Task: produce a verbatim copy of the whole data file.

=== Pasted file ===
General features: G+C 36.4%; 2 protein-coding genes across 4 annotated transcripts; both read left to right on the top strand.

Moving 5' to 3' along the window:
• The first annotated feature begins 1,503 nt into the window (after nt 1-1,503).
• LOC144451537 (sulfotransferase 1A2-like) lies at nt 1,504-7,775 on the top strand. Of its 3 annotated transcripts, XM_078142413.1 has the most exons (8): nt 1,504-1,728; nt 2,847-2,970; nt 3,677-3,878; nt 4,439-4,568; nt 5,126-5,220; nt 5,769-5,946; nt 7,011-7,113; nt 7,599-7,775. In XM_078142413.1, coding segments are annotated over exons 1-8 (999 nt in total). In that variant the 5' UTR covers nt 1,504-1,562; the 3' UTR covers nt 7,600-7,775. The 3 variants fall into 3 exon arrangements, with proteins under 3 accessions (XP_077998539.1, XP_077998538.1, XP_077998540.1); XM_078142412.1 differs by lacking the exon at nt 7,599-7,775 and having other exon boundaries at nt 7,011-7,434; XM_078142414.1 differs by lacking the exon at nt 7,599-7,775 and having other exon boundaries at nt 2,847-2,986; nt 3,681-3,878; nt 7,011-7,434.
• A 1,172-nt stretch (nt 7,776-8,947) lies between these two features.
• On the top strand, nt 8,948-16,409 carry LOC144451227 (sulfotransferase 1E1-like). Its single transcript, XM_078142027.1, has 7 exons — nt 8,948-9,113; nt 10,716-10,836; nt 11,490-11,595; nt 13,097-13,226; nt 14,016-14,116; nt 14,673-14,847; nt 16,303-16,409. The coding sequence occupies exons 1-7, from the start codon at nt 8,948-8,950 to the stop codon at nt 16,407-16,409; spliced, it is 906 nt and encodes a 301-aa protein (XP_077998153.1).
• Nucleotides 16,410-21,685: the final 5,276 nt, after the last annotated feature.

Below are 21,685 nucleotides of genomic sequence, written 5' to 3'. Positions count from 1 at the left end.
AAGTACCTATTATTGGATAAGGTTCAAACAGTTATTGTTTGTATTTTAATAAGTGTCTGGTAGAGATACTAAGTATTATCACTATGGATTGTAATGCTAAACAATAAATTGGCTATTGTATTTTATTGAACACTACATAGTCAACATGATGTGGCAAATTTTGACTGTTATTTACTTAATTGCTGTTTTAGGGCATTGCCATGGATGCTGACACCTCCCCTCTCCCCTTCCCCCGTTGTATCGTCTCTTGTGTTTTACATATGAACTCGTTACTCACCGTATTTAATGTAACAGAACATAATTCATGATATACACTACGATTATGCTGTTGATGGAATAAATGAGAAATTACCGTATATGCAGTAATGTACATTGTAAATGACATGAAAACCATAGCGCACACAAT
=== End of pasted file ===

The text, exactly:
General features: G+C 36.4%; 2 protein-coding genes across 4 annotated transcripts; both read left to right on the top strand.

Moving 5' to 3' along the window:
• The first annotated feature begins 1,503 nt into the window (after nt 1-1,503).
• LOC144451537 (sulfotransferase 1A2-like) lies at nt 1,504-7,775 on the top strand. Of its 3 annotated transcripts, XM_078142413.1 has the most exons (8): nt 1,504-1,728; nt 2,847-2,970; nt 3,677-3,878; nt 4,439-4,568; nt 5,126-5,220; nt 5,769-5,946; nt 7,011-7,113; nt 7,599-7,775. In XM_078142413.1, coding segments are annotated over exons 1-8 (999 nt in total). In that variant the 5' UTR covers nt 1,504-1,562; the 3' UTR covers nt 7,600-7,775. The 3 variants fall into 3 exon arrangements, with proteins under 3 accessions (XP_077998539.1, XP_077998538.1, XP_077998540.1); XM_078142412.1 differs by lacking the exon at nt 7,599-7,775 and having other exon boundaries at nt 7,011-7,434; XM_078142414.1 differs by lacking the exon at nt 7,599-7,775 and having other exon boundaries at nt 2,847-2,986; nt 3,681-3,878; nt 7,011-7,434.
• A 1,172-nt stretch (nt 7,776-8,947) lies between these two features.
• On the top strand, nt 8,948-16,409 carry LOC144451227 (sulfotransferase 1E1-like). Its single transcript, XM_078142027.1, has 7 exons — nt 8,948-9,113; nt 10,716-10,836; nt 11,490-11,595; nt 13,097-13,226; nt 14,016-14,116; nt 14,673-14,847; nt 16,303-16,409. The coding sequence occupies exons 1-7, from the start codon at nt 8,948-8,950 to the stop codon at nt 16,407-16,409; spliced, it is 906 nt and encodes a 301-aa protein (XP_077998153.1).
• Nucleotides 16,410-21,685: the final 5,276 nt, after the last annotated feature.

Below are 21,685 nucleotides of genomic sequence, written 5' to 3'. Positions count from 1 at the left end.
AAGTACCTATTATTGGATAAGGTTCAAACAGTTATTGTTTGTATTTTAATAAGTGTCTGGTAGAGATACTAAGTATTATCACTATGGATTGTAATGCTAAACAATAAATTGGCTATTGTATTTTATTGAACACTACATAGTCAACATGATGTGGCAAATTTTGACTGTTATTTACTTAATTGCTGTTTTAGGGCATTGCCATGGATGCTGACACCTCCCCTCTCCCCTTCCCCCGTTGTATCGTCTCTTGTGTTTTACATATGAACTCGTTACTCACCGTATTTAATGTAACAGAACATAATTCATGATATACACTACGATTATGCTGTTGATGGAATAAATGAGAAATTACCGTATATGCAGTAATGTACATTGTAAATGACATGAAAACCATAGCGCACACAAT